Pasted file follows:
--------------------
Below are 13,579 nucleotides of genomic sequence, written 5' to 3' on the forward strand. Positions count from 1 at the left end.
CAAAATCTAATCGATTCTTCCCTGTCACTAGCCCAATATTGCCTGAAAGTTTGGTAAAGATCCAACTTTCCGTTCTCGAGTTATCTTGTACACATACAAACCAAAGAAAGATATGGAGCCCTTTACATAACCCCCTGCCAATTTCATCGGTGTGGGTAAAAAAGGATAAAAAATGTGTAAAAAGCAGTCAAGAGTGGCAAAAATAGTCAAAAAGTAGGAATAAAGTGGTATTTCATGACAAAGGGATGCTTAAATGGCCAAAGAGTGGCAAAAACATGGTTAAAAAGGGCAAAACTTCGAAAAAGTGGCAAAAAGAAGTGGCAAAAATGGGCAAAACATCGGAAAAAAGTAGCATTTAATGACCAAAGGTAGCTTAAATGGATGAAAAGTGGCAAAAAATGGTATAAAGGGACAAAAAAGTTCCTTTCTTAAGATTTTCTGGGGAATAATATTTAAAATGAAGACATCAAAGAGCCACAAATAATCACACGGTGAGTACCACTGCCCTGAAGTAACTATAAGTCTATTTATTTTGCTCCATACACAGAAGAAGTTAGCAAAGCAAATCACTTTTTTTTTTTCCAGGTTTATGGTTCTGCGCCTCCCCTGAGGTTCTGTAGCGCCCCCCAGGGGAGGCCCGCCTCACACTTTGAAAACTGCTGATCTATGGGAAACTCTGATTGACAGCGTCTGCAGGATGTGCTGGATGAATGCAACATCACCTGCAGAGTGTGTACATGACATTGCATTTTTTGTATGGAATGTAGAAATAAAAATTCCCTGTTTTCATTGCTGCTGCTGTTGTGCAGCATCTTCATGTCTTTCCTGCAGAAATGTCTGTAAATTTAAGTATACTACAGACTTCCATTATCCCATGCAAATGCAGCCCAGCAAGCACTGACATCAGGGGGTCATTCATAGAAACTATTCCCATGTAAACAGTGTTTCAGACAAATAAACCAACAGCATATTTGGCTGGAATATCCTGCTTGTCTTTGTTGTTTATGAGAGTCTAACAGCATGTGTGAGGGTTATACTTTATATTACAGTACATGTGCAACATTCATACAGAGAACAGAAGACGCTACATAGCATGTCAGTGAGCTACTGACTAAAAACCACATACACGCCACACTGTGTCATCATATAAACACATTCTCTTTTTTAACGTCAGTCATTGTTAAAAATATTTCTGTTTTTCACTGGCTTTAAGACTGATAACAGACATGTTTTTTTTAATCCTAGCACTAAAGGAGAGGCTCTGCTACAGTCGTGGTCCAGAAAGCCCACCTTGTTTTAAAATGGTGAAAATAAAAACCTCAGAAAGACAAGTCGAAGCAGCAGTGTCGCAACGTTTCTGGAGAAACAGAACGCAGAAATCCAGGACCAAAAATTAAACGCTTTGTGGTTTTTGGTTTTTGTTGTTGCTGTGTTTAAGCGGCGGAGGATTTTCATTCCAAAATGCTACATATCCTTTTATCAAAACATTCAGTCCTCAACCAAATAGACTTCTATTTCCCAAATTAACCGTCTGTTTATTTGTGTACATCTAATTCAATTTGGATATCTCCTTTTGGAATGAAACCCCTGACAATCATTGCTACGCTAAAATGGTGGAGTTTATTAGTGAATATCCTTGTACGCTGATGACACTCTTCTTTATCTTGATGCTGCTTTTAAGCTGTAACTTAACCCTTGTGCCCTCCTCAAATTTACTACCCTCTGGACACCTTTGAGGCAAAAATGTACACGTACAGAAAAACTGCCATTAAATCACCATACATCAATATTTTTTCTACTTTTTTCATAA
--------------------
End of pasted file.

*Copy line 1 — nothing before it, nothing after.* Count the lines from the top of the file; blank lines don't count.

Below are 13,579 nucleotides of genomic sequence, written 5' to 3' on the forward strand. Positions count from 1 at the left end.